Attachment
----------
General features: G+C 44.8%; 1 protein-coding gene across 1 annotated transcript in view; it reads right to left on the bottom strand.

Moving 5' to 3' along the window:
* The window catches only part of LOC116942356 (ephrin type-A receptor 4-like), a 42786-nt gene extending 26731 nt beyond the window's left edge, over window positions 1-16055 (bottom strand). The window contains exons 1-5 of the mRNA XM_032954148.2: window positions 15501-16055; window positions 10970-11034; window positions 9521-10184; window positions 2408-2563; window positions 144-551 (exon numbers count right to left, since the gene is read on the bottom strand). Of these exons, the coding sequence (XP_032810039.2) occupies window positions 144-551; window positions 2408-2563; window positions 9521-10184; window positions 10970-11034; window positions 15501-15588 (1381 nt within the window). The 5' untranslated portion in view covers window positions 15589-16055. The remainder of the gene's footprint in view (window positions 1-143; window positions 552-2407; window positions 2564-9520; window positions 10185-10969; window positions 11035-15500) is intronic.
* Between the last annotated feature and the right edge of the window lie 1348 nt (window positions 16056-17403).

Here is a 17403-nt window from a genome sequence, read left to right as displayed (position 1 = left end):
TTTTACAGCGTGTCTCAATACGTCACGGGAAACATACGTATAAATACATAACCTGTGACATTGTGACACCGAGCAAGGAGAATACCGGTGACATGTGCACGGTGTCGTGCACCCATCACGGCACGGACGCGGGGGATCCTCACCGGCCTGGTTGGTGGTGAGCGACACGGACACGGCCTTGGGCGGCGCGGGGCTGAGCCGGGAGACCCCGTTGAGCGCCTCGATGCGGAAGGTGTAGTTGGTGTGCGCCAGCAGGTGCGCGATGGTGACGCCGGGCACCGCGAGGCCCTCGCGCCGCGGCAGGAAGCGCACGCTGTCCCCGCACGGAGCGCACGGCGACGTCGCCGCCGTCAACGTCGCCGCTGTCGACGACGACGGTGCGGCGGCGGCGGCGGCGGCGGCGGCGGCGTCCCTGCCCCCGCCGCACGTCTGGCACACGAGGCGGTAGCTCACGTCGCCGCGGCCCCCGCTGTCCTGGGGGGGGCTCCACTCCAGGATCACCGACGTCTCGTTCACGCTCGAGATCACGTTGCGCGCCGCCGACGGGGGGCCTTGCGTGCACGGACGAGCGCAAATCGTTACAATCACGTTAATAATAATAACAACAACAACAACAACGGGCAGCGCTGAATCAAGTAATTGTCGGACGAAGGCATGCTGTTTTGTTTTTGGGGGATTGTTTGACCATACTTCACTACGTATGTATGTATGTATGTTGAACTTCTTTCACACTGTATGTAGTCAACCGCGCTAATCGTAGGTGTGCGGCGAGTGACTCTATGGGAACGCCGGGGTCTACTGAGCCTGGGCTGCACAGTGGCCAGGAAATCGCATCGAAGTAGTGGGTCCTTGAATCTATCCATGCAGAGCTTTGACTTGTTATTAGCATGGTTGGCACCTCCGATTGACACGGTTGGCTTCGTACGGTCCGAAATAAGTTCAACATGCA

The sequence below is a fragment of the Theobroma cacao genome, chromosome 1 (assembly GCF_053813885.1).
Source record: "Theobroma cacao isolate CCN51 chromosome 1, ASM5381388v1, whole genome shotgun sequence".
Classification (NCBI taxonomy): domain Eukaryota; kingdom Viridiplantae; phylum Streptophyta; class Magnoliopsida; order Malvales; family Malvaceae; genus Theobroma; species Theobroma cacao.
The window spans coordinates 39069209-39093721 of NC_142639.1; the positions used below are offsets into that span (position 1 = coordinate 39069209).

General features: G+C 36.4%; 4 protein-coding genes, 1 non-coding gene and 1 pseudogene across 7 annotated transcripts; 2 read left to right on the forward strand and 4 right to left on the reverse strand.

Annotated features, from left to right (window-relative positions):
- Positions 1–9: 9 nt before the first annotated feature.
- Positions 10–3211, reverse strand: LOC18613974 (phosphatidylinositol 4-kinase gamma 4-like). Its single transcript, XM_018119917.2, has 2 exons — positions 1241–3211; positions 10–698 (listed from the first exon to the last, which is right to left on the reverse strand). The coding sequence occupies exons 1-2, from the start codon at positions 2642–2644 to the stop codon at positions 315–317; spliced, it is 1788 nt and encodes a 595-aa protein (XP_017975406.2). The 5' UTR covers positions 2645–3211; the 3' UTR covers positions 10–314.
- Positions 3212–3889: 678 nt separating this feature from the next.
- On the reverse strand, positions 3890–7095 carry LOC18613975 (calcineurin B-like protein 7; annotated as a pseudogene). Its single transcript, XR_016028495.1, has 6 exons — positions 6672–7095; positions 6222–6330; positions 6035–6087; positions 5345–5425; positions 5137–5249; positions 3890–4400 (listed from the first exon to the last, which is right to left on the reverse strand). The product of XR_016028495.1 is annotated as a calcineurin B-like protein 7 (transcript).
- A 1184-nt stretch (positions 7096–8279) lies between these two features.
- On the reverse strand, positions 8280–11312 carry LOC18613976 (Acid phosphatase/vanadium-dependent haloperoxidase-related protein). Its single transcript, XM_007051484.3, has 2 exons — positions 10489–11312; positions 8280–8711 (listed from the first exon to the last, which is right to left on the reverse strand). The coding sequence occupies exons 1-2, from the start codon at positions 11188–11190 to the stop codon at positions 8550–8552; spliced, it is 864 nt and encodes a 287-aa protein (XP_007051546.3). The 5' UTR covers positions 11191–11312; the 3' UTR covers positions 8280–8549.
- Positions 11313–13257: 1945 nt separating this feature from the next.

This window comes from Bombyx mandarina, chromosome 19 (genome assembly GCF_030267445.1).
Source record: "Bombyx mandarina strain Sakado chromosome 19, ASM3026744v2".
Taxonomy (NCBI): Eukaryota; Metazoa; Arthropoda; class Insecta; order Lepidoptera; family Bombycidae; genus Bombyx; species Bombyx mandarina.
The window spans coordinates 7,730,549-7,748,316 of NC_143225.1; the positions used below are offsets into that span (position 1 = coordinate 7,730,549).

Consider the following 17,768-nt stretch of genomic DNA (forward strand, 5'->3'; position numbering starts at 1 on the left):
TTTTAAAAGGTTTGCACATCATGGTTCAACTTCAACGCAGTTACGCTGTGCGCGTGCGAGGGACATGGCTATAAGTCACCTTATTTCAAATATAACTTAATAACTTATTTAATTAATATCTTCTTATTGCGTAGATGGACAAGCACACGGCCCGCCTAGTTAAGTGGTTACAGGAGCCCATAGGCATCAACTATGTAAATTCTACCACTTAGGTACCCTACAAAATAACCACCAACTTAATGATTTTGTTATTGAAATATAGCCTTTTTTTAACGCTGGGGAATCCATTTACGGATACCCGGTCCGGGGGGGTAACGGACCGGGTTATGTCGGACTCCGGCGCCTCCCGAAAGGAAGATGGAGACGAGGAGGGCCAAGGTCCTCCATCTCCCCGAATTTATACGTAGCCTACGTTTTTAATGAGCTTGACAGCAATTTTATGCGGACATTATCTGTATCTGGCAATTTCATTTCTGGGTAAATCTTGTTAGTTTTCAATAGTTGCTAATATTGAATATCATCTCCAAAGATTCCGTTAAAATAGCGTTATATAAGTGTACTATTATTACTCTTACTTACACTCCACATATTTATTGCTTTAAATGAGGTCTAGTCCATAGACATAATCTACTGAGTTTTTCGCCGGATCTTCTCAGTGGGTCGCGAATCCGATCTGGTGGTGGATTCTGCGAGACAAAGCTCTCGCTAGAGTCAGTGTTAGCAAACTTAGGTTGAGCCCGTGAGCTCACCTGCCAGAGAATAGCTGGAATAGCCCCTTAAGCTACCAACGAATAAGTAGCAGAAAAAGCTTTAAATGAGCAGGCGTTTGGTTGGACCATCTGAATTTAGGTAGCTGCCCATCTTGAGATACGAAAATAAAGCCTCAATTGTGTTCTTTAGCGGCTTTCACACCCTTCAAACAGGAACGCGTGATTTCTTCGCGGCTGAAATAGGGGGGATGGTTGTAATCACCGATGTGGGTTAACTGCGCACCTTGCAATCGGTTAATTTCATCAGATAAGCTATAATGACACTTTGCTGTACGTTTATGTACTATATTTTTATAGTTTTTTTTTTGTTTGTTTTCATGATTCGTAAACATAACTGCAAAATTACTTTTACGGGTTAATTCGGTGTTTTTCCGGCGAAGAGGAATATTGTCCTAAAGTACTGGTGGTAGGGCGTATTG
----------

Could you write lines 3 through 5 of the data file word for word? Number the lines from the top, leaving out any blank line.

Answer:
* The window catches only part of LOC116942356 (ephrin type-A receptor 4-like), a 42786-nt gene extending 26731 nt beyond the window's left edge, over window positions 1-16055 (bottom strand). The window contains exons 1-5 of the mRNA XM_032954148.2: window positions 15501-16055; window positions 10970-11034; window positions 9521-10184; window positions 2408-2563; window positions 144-551 (exon numbers count right to left, since the gene is read on the bottom strand). Of these exons, the coding sequence (XP_032810039.2) occupies window positions 144-551; window positions 2408-2563; window positions 9521-10184; window positions 10970-11034; window positions 15501-15588 (1381 nt within the window). The 5' untranslated portion in view covers window positions 15589-16055. The remainder of the gene's footprint in view (window positions 1-143; window positions 552-2407; window positions 2564-9520; window positions 10185-10969; window positions 11035-15500) is intronic.
* Between the last annotated feature and the right edge of the window lie 1348 nt (window positions 16056-17403).

Here is a 17403-nt window from a genome sequence, read left to right as displayed (position 1 = left end):